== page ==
Burden of Proving Australian Law
Respondent contends that the burden to prove Australian divorce law falls upon petitioner, because she is the party challenging the validity of a foreign judgment. He contends that petitioner was satisfied with the original of the divorce decree and was cognizant of the marital laws of Australia, because she had lived and worked in that country for quite a long time. Besides, the Australian divorce law is allegedly known by Philippine courts; thus, judges may take judicial notice of foreign laws in the exercise of sound discretion.
We are not persuaded. The burden of proof lies with the “party who alleges the existence of a fact or thing necessary in the prosecution or defense of an action.” In civil cases, plaintiffs have the burden of proving the material allegations of the complaint when those are denied by the answer; and defendants have the burden of proving the material allegations in their answer when they introduce new matters. Since the divorce was a defense raised by respondent, the burden of proving the pertinent Australian law validating it falls squarely upon him.
It is well-settled in our jurisdiction that our courts cannot take judicial notice of foreign laws. Like any other facts, they must be alleged and proved. Australian marital laws are not among those matters that judges are supposed to know by reason of their judicial function. The power of judicial notice must be exercised with caution, and every reasonable doubt upon the subject should be resolved in the negative. (Emphasis supplied)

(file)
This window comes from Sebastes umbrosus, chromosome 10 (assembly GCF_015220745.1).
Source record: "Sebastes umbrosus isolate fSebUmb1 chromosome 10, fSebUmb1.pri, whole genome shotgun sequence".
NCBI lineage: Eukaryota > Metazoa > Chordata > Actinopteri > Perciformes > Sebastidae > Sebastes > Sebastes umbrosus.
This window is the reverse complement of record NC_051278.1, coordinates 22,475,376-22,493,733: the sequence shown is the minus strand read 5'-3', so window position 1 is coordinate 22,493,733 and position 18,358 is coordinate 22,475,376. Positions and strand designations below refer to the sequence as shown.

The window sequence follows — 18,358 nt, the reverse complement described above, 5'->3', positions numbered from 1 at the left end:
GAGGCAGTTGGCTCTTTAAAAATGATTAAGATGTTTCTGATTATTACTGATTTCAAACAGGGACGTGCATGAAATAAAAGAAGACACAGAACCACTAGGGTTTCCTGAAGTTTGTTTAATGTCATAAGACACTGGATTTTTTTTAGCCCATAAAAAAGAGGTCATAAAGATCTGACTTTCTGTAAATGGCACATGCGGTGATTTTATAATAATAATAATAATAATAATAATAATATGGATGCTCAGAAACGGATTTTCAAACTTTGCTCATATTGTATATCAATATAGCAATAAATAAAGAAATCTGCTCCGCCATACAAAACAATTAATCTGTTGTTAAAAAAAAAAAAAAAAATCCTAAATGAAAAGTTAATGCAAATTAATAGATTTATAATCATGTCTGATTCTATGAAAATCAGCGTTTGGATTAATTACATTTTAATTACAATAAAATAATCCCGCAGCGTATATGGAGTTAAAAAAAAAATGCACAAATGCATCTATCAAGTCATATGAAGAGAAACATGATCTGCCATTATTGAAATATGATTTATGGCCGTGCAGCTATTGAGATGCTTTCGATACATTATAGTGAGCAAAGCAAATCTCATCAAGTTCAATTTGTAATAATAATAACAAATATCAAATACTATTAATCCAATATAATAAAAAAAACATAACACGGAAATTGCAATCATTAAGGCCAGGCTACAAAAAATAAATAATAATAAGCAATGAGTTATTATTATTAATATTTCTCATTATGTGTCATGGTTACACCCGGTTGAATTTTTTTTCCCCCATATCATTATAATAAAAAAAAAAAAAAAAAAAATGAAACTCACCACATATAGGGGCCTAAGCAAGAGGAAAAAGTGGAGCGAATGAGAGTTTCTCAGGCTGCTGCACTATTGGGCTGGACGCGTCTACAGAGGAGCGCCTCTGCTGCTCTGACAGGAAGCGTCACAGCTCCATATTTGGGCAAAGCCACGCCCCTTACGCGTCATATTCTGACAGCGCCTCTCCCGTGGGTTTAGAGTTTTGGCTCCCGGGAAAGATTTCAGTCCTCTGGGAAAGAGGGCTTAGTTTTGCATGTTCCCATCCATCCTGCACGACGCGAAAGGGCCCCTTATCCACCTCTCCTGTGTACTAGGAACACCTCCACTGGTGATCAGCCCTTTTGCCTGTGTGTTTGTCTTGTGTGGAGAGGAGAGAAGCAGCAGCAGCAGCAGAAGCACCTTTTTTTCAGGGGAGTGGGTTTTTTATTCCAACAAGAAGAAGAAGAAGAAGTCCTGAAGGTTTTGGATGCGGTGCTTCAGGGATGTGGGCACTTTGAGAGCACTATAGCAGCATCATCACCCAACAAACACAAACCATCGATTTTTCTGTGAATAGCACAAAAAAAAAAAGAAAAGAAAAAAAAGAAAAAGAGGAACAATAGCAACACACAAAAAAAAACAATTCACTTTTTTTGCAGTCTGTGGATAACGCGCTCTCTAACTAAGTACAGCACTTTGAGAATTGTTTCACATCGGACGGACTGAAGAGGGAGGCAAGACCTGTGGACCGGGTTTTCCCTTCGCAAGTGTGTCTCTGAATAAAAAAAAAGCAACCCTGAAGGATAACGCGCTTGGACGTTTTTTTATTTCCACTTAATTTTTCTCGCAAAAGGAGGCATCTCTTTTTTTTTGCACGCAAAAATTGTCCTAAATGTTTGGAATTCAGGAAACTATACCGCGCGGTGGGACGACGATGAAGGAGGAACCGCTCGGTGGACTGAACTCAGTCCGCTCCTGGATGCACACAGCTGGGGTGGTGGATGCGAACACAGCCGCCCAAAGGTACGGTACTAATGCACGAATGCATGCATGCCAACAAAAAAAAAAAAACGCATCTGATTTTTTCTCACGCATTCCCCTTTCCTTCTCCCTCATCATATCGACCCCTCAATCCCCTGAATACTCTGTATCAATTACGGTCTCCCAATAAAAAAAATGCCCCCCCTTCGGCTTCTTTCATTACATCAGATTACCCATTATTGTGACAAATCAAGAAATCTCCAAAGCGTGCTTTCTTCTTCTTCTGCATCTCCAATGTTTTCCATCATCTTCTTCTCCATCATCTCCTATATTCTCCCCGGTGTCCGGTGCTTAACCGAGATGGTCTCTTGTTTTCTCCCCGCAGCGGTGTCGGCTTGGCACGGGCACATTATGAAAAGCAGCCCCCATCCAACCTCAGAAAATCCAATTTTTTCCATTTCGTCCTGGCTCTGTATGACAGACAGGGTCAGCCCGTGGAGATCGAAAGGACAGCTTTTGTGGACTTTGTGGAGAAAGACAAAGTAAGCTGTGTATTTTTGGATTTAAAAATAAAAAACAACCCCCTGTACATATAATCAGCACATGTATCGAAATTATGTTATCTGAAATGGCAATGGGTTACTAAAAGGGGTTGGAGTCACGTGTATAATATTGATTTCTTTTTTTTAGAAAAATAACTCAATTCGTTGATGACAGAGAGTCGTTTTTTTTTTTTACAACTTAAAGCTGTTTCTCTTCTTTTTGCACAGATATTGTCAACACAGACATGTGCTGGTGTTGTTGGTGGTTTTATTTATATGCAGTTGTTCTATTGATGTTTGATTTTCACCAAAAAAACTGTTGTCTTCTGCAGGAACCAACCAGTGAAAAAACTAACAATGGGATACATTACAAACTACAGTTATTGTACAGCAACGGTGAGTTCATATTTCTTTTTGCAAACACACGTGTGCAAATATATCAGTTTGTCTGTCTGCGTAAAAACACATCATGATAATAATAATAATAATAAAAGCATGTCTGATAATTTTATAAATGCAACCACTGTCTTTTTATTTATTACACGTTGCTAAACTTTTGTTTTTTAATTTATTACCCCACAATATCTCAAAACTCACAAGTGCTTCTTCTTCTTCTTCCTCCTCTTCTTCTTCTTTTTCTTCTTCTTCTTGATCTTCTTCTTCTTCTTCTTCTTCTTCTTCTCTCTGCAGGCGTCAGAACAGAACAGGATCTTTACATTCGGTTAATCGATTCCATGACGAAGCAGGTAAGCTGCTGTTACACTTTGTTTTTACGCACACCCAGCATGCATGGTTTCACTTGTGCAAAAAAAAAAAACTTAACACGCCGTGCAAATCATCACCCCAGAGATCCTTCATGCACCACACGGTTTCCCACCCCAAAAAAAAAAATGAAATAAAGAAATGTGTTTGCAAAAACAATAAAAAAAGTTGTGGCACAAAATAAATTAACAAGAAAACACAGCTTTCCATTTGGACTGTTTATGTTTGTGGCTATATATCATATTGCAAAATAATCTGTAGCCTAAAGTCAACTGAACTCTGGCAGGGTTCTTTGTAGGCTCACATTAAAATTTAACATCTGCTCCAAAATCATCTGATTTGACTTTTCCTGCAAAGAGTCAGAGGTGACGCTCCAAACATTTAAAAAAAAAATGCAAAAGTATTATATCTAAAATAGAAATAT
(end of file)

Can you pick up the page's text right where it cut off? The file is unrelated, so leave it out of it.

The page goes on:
It appears that the trial court no longer required petitioner to prove the validity of Orlando’s divorce under the laws of the United States and the marriage between petitioner and the deceased. Thus, there is a need to remand the proceedings to the trial court for further reception of evidence to establish the fact of divorce.
Should petitioner prove the validity of the divorce and the subsequent marriage, she has the preferential right to be issued the letters of administration over the estate. Otherwise, letters of administration may be issued to respondent, who is undisputedly the daughter or next of kin of the deceased, in accordance with Sec. 6 of Rule 78 of the Revised Rules of Court.